"They... brought us parrots and balls of cotton and spears and many other things, which they exchanged for the glass beads and hawks' bells. They willingly traded everything they owned.... They were well-built, with good bodies and handsome features.... They do not bear arms, and do not know them, for I showed them a sword, they took it by the edge and cut themselves out of ignorance. They have no iron. Their spears are made of cane.... They would make fine servants.... With fifty men we could subjugate them all and make them do whatever we want."
These Arawaks of the Bahama Islands were much like Indians on the mainland, who were remarkable (European observers were to say again and again) for their hospitality, their belief in sharing. These traits did not stand out in the Europe of the Renaissance, dominated as it was by the religion of popes, the government of kings, the frenzy for money that marked Western civilization and its first messenger to the Americas, Christopher Columbus.
Columbus wrote:

"As soon as I arrived in the Indies, on the first Island which I found, I took some of the natives by force in order that they might learn and might give me information of whatever there is in these parts."

The information that Columbus wanted most was: Where is the gold?
The Indians, Columbus reported, "are so naive and so free with their possessions that no one who has not witnessed them would believe it. When you ask for something they have, they never say no. To the contrary, they offer to share with anyone...." He concluded his report by asking for a little help from their Majesties, and in return he would bring them from his next voyage "as much gold as they need . . . and as many slaves as they ask." He was full of religious talk: "Thus the eternal God, our Lord, gives victory to those who follow His way over apparent impossibilities."
Because of Columbus's exaggerated report and promises, his second expedition was given seventeen ships and more than twelve hundred men. The aim was clear: slaves and gold. They went from island to island in the Caribbean, taking Indians as captives. But as word spread of the Europeans' intent they found more and more empty villages. On Haiti, they found that the sailors left behind at Fort Navidad had been killed in a battle with the Indians, after they had roamed the island in gangs looking for gold, taking women and children as slaves for sex and labor.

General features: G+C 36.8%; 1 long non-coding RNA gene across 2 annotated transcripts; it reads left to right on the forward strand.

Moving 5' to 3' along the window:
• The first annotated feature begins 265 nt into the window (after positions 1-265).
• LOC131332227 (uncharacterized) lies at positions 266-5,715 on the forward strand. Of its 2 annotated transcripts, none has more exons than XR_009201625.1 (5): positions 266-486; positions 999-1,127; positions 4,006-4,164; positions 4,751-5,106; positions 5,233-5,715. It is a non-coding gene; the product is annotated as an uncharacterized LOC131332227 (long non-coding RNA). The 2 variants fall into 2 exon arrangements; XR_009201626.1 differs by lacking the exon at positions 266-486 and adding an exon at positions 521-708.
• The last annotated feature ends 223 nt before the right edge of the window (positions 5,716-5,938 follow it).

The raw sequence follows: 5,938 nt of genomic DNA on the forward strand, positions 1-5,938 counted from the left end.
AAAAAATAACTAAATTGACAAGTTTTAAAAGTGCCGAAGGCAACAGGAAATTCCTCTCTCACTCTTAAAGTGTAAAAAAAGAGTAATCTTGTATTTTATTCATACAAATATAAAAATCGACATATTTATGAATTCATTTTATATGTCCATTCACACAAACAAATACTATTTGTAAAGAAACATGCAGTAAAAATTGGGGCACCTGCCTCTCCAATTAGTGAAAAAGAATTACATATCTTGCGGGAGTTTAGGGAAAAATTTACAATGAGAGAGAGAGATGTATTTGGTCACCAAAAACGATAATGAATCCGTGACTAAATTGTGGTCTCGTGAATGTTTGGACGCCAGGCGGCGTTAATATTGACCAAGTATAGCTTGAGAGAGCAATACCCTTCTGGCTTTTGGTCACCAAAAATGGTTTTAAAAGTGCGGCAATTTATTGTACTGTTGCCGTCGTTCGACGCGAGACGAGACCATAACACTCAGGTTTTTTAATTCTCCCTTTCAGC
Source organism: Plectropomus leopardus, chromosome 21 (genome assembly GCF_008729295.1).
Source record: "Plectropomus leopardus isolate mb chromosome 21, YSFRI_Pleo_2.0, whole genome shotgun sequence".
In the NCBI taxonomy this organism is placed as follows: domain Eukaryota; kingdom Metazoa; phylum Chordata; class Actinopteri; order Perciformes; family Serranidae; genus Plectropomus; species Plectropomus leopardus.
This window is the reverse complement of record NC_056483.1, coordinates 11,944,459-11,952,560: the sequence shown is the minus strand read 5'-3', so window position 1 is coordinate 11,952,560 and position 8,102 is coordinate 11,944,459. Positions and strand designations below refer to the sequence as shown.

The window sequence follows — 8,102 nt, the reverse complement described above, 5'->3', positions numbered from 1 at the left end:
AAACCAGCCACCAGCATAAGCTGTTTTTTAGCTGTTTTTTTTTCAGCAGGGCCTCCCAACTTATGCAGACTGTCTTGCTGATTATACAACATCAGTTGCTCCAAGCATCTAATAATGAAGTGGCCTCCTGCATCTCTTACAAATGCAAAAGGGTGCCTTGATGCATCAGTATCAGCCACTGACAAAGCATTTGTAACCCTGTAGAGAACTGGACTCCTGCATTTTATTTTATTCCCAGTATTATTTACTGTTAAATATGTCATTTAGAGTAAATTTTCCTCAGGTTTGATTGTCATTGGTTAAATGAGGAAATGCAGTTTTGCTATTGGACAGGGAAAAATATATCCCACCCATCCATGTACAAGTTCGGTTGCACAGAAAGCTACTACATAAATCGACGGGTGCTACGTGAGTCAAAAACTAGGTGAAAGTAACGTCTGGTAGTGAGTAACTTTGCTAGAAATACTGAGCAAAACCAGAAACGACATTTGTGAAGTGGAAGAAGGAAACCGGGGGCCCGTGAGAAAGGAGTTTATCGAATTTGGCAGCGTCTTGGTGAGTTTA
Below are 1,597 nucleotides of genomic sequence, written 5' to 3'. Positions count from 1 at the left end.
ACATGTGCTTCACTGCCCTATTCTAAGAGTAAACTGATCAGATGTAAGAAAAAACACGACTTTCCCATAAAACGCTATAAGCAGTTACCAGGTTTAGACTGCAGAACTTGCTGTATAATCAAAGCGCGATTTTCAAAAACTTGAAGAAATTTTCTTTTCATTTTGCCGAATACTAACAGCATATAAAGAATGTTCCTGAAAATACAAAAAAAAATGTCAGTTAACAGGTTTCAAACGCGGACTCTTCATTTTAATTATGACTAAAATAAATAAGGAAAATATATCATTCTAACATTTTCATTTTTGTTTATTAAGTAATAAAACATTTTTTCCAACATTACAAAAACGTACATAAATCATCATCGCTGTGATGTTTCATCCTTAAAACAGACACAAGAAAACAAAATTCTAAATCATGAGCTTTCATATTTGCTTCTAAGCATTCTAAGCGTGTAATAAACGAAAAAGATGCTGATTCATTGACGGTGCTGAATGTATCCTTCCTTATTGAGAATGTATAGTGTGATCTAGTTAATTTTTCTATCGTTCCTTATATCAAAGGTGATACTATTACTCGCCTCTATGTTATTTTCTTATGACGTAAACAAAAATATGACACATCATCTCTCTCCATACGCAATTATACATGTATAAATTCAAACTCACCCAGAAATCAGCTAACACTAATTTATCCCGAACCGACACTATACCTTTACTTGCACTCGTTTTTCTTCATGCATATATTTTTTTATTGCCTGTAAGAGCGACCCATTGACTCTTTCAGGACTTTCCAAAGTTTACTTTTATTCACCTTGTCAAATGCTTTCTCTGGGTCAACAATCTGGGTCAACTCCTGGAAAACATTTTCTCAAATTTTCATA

Now, from his base on Haiti, Columbus sent expedition after expedition into the interior. They found no gold fields, but had to fill up the ships returning to Spain with some kind of dividend. In the year 1495, they went on a great slave raid, rounded up fifteen hundred Arawak men, women, and children, put them in pens guarded by Spaniards and dogs, then picked the five hundred best specimens to load onto ships. Of those five hundred, two hundred died en route. The rest arrived alive in Spain and were put up for sale by the archdeacon of the town, who reported that, although the slaves were "naked as the day they were born," they showed "no more embarrassment than animals." Columbus later wrote: "Let us in the name of the Holy Trinity go on sending all the slaves that can be sold."

But too many of the slaves died in captivity. And so Columbus, desperate to pay back dividends to those who had invested, had to make good his promise to fill the ships with gold. …
Questions on Reading 1-1:
1. How can there be such different accounts of Columbus’ voyage to the Americas?

2. Whose account of Columbus do you agree with more, Calista McCabe Courtenay or Howard Zinn? Explain why.




The Explorers: Heroes or Criminals?

Directions: Using your reading from your packet you are to create hero plaques and wanted poster for your explorer, Columbus. With your reading and notes you will need to do the following

  • Write three one sentence explanations for why your explorer should be praised (to be put on the back)

  • Write three one sentence explanations for why he should be condemned (to be put on the back)

  • Use bold and detailed visuals to represent each explanation of why he should be praised or condemned. These can be incorporated into the pictures of your explorer or placed in separate parts of the plaque or poster.

Your paragraphs should be structured in the following format: